Community event on Saturday to reveal concepts for “Bailey Commons” co-created by students and neighborhood residents
BUFFALO, N.Y. — Members of the public are invited to see the results of a University at Buffalo urban design studio engaging residents in reimagining the heart of Buffalo’s Bailey Green neighborhood. The community event will take place from 11 a.m. to 3 p.m. Saturday, May 7, at 66 Zenner St., Buffalo.
(Members of the media are invited to cover the presentation. On-site contact is Conrad Kickert from UB’s School of Architecture and Planning: 734-709-4477.)
UB architecture students and faculty, along with community stakeholders, will be on hand to discuss the studio’s design proposals for “Bailey Commons,” a community-led development that would transform a series of vacant lots between Zenner and Kilhoffer streets into a mix of green open space, play space, and new urban infrastructure and housing.
The studio’s teaching team – Conrad Kickert, PhD, assistant professor of architecture and urban design in UB’s School of Architecture and Planning, and Joy Kuebler, a nationally regarded landscape architect – employed a play-centric design process to create an inclusive and fun environment for residents to share their ideas for the future neighborhood hub.
Activities included walking tours of the neighborhood, design-themed card games, collaging, role play, and the use of everyday objects like boxes and buckets to try on design ideas.
“Rather than design and present, students have co-created proposals for neighborhood improvements through an intensively collaborative process called placemaking,” says Kickert. “This process invites us not to jump to conclusions, but to listen, engage, play and iteratively create new ideas with community members.”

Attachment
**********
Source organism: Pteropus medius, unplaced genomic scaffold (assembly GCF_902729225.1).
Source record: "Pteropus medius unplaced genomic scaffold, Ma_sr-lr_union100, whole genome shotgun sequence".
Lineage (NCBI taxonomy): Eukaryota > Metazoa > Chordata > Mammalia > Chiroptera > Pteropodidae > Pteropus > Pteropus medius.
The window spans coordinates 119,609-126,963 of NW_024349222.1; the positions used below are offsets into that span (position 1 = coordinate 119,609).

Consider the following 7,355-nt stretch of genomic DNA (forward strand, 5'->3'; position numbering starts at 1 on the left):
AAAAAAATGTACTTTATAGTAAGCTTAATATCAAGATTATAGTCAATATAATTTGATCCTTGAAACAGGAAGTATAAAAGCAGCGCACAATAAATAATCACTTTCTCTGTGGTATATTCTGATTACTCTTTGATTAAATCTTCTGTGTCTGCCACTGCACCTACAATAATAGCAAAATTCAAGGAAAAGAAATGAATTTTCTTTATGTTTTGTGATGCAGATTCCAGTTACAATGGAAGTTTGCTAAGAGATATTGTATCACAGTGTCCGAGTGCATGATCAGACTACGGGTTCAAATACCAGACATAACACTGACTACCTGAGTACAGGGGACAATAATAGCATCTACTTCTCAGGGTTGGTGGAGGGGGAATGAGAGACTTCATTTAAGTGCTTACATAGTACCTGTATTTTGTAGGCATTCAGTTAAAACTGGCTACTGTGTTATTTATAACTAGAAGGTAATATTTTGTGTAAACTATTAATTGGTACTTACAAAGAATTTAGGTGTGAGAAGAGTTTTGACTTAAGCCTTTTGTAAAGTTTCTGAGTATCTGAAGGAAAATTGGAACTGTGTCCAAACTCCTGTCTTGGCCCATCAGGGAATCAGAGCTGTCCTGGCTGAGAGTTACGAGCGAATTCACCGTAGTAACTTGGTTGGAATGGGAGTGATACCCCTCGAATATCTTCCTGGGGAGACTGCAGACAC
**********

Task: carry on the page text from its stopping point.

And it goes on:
The studio is supported by Harmac Medical Products, a longstanding Bailey Green anchor and the neighborhood’s largest employer. For the past decade, under the leadership of John Somers, Harmac has engaged faculty and students at the School of Architecture and Planning in neighborhood planning and design projects that advance a more vibrant, sustainable and healthy Bailey Green. That work has already led to infill and adaptive reuse housing development, green space, and an urban farm.
Bailey Commons will continue to take shape with input from the community, with the potential for several elements to advance as UB-led design-build projects.
“Our ultimate aim is to empower community members to take our designs further after the studio ends, and to make a positive, on-the-ground impact through achievable, championed design interventions,” said Kickert, who will attend Saturday’s session along with Kuebler, Somers, and UB School of Architecture and Planning Dean Robert G. Shibley.
Saturday’s event will include design presentations by students, opportunities to hear from residents who participated in the design process, and a “skills park” where neighborhood children can build imaginative structures with real tools and scrap materials.
Community organizations will host their own tables, with healthy food demonstrations by local retailers, seed planting stations, and a toy and bike raffle by the Stop the Violence Coalition. Free “I am a Bailey Green Champion” T-shirts will also be available.